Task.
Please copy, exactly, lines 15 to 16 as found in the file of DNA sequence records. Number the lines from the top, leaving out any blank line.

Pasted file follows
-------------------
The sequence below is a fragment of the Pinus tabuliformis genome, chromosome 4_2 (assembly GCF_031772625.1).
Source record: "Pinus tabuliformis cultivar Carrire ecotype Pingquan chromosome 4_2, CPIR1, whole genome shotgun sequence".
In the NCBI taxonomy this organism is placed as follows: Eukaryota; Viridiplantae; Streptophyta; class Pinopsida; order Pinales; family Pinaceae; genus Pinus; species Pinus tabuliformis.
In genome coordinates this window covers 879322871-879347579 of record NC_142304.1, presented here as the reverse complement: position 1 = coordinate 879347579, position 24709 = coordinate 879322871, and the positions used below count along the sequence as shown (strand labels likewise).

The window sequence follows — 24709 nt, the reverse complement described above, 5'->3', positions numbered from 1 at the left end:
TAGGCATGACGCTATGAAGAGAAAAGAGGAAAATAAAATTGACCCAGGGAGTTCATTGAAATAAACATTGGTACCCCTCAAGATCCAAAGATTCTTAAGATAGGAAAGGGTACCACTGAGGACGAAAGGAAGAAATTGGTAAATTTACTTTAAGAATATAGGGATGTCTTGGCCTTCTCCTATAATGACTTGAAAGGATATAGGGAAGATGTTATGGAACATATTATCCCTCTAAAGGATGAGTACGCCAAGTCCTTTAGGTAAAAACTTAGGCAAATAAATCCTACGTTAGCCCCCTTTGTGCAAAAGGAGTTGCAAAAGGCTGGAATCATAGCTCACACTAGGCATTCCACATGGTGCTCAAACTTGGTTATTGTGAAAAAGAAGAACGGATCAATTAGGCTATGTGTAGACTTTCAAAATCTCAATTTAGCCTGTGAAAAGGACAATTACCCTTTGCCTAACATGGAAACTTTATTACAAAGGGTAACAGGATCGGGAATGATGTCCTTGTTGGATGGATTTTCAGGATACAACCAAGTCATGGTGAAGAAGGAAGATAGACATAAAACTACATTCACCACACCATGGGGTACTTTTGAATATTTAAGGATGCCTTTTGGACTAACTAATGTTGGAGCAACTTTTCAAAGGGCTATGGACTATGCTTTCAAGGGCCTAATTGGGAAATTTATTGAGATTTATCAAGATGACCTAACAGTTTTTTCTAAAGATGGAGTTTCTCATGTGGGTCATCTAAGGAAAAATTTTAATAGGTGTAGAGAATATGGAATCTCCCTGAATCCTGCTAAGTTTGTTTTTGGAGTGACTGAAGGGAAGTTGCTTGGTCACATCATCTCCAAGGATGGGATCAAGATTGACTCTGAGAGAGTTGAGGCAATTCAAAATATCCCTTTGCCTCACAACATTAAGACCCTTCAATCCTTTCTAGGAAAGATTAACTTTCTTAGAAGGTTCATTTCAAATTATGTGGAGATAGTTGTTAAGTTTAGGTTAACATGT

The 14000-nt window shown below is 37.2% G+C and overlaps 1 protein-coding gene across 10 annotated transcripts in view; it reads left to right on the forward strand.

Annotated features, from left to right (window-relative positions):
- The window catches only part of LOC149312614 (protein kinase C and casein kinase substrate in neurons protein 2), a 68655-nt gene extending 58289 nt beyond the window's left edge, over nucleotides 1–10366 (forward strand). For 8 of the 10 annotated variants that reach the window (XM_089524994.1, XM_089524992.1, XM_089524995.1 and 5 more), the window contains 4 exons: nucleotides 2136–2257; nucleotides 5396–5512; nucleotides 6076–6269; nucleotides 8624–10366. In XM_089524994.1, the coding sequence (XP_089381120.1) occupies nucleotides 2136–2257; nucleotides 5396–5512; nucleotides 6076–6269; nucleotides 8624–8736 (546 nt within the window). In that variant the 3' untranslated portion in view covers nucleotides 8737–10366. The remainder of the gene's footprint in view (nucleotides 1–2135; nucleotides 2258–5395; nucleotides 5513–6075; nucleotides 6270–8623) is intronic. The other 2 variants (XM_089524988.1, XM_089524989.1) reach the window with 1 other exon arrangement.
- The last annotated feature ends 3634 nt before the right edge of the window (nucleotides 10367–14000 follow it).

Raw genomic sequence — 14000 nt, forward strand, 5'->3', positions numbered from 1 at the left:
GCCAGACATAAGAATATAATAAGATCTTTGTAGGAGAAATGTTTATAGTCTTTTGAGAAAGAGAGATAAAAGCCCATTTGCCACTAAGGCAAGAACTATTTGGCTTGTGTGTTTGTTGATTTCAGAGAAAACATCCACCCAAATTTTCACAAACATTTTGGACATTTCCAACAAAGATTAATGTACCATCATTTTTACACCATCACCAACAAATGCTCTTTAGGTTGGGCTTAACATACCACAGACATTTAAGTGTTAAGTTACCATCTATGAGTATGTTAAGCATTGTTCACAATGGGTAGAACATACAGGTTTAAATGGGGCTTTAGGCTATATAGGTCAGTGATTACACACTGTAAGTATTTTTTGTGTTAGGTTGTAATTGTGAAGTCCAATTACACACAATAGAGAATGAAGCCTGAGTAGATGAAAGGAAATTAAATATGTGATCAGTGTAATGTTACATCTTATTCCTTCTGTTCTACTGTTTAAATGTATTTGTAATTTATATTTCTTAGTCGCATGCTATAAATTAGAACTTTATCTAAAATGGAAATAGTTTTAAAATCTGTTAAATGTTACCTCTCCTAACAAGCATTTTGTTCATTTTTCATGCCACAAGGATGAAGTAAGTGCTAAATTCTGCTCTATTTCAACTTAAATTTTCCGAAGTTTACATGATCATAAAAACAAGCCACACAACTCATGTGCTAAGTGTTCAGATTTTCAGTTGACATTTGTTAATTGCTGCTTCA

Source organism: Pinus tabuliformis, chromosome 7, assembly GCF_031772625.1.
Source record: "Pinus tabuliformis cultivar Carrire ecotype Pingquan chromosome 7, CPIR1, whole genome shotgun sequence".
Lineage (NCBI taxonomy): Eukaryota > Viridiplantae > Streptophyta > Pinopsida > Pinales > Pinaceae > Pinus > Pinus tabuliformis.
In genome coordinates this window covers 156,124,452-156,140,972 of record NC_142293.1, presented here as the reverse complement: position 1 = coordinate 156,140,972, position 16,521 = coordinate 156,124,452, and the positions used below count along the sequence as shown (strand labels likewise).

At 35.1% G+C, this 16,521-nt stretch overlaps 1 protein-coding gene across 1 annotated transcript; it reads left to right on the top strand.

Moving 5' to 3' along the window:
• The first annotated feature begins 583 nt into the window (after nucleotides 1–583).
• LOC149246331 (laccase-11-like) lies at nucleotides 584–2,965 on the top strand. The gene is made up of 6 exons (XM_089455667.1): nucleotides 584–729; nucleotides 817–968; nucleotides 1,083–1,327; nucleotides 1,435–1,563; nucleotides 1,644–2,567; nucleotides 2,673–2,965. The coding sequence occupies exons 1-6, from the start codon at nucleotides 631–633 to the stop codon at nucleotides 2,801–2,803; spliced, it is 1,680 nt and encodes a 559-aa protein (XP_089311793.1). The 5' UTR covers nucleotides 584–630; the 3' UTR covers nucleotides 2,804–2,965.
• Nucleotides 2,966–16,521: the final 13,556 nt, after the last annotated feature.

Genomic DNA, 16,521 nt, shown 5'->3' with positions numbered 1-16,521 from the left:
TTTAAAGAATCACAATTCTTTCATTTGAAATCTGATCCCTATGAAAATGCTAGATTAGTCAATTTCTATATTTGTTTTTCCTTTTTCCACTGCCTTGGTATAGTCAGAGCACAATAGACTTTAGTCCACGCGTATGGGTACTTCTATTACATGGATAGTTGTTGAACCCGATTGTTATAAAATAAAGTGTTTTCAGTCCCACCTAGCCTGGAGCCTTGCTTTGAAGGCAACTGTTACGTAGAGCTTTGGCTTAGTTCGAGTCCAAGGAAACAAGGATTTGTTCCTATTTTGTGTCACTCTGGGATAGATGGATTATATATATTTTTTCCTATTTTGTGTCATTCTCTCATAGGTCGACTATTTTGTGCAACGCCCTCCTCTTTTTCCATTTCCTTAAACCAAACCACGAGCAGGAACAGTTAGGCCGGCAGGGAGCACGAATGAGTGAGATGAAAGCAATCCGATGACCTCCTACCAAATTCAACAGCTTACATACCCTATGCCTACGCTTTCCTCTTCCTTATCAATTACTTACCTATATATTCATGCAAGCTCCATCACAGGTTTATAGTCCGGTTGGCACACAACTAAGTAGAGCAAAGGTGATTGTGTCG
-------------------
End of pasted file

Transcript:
Lineage (NCBI taxonomy): Eukaryota > Viridiplantae > Streptophyta > Pinopsida > Pinales > Pinaceae > Pinus > Pinus tabuliformis.
In genome coordinates this window covers 156,124,452-156,140,972 of record NC_142293.1, presented here as the reverse complement: position 1 = coordinate 156,140,972, position 16,521 = coordinate 156,124,452, and the positions used below count along the sequence as shown (strand labels likewise).